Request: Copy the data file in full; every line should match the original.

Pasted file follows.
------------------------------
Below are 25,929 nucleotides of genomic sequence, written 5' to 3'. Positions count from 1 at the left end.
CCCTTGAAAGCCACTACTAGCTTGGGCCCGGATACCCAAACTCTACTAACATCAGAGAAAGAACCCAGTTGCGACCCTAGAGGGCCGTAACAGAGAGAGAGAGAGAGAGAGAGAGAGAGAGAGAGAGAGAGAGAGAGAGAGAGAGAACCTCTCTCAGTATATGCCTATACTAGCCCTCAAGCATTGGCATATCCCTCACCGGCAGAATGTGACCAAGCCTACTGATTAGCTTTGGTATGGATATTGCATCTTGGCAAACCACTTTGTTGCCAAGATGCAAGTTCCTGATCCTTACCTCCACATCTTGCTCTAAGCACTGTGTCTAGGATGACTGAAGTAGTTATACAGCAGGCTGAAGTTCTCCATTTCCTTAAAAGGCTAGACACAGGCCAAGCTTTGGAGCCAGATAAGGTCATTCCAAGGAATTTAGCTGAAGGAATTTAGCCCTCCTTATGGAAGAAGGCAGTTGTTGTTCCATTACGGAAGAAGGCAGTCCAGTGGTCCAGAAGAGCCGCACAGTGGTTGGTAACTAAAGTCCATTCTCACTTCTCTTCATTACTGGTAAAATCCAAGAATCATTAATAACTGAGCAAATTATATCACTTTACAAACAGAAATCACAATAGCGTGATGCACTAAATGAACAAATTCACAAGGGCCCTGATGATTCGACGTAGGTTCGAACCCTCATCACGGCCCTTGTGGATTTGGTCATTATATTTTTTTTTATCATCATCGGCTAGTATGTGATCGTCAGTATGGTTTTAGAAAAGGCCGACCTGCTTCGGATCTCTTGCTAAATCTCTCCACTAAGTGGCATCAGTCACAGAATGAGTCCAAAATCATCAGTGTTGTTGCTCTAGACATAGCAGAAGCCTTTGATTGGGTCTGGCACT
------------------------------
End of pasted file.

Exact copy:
Below are 25,929 nucleotides of genomic sequence, written 5' to 3'. Positions count from 1 at the left end.
CCCTTGAAAGCCACTACTAGCTTGGGCCCGGATACCCAAACTCTACTAACATCAGAGAAAGAACCCAGTTGCGACCCTAGAGGGCCGTAACAGAGAGAGAGAGAGAGAGAGAGAGAGAGAGAGAGAGAGAGAGAGAGAGAGAGAGAACCTCTCTCAGTATATGCCTATACTAGCCCTCAAGCATTGGCATATCCCTCACCGGCAGAATGTGACCAAGCCTACTGATTAGCTTTGGTATGGATATTGCATCTTGGCAAACCACTTTGTTGCCAAGATGCAAGTTCCTGATCCTTACCTCCACATCTTGCTCTAAGCACTGTGTCTAGGATGACTGAAGTAGTTATACAGCAGGCTGAAGTTCTCCATTTCCTTAAAAGGCTAGACACAGGCCAAGCTTTGGAGCCAGATAAGGTCATTCCAAGGAATTTAGCTGAAGGAATTTAGCCCTCCTTATGGAAGAAGGCAGTTGTTGTTCCATTACGGAAGAAGGCAGTCCAGTGGTCCAGAAGAGCCGCACAGTGGTTGGTAACTAAAGTCCATTCTCACTTCTCTTCATTACTGGTAAAATCCAAGAATCATTAATAACTGAGCAAATTATATCACTTTACAAACAGAAATCACAATAGCGTGATGCACTAAATGAACAAATTCACAAGGGCCCTGATGATTCGACGTAGGTTCGAACCCTCATCACGGCCCTTGTGGATTTGGTCATTATATTTTTTTTTATCATCATCGGCTAGTATGTGATCGTCAGTATGGTTTTAGAAAAGGCCGACCTGCTTCGGATCTCTTGCTAAATCTCTCCACTAAGTGGCATCAGTCACAGAATGAGTCCAAAATCATCAGTGTTGTTGCTCTAGACATAGCAGAAGCCTTTGATTGGGTCTGGCACT